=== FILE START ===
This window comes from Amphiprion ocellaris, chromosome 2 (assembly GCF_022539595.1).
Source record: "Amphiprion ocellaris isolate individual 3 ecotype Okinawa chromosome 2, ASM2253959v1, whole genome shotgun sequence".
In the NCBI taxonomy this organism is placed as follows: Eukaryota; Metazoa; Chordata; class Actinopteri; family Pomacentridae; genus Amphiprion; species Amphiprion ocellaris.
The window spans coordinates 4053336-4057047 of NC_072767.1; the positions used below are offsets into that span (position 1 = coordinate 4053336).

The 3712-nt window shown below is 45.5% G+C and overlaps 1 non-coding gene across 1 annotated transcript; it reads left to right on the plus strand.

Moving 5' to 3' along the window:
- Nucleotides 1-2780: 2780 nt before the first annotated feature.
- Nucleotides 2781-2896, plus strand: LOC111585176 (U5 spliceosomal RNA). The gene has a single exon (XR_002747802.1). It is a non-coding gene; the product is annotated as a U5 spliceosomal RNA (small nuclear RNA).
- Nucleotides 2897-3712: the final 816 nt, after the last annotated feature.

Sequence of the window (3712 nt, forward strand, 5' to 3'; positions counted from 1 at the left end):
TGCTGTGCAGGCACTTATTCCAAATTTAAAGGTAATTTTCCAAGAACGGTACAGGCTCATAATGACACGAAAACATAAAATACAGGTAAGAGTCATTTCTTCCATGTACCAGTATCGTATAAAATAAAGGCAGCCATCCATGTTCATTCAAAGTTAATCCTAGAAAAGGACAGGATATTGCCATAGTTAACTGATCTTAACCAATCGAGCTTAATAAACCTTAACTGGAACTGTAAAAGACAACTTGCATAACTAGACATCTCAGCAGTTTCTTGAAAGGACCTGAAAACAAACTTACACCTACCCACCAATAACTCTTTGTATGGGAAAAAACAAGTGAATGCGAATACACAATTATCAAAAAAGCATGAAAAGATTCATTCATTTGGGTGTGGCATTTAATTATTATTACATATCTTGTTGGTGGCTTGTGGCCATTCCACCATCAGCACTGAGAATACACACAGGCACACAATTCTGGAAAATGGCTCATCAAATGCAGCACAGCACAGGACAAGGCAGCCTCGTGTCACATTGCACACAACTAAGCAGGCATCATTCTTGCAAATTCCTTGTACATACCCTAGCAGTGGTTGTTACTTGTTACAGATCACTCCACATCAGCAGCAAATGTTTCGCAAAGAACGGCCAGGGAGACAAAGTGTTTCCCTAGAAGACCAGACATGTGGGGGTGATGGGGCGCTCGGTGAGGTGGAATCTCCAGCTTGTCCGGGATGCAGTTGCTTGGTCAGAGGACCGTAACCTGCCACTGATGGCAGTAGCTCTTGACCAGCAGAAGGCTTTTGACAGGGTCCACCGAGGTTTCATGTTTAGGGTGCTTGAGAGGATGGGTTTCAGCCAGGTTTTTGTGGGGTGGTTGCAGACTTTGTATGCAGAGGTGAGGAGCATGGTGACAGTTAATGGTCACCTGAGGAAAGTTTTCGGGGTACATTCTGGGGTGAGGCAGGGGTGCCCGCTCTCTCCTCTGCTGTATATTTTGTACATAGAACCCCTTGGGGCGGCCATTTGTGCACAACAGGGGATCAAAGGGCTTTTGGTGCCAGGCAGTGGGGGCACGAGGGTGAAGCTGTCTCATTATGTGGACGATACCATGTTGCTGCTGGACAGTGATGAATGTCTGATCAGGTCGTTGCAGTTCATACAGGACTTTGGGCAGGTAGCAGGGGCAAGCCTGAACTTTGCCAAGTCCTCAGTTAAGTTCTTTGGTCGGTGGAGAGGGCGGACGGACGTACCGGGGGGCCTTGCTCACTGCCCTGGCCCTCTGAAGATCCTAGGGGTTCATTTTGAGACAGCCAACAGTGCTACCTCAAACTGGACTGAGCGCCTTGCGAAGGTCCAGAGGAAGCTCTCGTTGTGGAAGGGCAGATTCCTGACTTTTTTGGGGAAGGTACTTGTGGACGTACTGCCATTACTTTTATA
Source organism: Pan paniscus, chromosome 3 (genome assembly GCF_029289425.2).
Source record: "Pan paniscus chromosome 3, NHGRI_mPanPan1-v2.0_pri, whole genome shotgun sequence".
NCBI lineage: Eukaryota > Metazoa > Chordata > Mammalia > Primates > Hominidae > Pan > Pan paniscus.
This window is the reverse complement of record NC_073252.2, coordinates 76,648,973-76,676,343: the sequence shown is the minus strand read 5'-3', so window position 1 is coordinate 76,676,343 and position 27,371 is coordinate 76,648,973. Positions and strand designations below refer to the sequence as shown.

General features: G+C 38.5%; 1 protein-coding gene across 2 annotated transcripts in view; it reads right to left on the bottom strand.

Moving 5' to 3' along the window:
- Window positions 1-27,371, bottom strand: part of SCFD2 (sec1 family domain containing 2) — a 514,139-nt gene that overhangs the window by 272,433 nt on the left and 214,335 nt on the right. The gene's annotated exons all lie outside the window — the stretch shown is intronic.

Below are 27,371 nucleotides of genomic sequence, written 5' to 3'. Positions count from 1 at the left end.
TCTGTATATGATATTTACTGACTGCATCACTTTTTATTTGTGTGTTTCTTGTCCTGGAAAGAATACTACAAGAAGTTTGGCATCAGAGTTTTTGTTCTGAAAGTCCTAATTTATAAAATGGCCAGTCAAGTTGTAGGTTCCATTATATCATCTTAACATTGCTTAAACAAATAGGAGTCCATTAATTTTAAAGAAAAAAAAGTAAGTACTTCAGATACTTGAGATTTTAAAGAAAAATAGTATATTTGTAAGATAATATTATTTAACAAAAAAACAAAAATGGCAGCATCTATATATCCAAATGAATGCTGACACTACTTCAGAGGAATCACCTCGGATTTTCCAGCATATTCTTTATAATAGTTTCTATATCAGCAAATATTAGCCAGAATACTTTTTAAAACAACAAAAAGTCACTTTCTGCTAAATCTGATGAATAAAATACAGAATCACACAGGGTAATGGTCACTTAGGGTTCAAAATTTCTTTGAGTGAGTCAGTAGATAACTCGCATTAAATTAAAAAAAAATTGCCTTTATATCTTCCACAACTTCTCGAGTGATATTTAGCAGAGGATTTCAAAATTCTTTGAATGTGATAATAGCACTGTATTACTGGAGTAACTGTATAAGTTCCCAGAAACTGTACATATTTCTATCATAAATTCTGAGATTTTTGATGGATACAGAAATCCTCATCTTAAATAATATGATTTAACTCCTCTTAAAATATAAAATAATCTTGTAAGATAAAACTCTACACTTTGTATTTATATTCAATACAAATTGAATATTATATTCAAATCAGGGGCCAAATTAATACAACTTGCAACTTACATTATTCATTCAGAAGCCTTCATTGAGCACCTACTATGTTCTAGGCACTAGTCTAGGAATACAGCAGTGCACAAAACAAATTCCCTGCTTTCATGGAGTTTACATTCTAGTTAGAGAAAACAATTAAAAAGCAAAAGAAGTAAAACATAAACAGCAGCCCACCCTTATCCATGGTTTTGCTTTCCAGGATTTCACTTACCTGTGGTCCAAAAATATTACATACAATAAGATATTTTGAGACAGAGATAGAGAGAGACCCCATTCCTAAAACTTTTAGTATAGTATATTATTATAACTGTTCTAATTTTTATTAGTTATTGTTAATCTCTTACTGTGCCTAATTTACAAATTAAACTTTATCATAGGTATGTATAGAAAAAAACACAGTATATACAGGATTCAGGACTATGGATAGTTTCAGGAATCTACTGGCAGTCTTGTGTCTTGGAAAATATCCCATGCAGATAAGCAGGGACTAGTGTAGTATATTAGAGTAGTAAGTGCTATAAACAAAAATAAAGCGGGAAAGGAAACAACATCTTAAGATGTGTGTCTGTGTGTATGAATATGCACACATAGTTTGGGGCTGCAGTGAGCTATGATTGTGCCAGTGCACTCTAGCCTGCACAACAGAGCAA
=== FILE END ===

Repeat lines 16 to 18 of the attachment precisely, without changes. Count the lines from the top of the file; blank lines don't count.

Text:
General features: G+C 38.5%; 1 protein-coding gene across 2 annotated transcripts in view; it reads right to left on the bottom strand.

Moving 5' to 3' along the window:
- Window positions 1-27,371, bottom strand: part of SCFD2 (sec1 family domain containing 2) — a 514,139-nt gene that overhangs the window by 272,433 nt on the left and 214,335 nt on the right. The gene's annotated exons all lie outside the window — the stretch shown is intronic.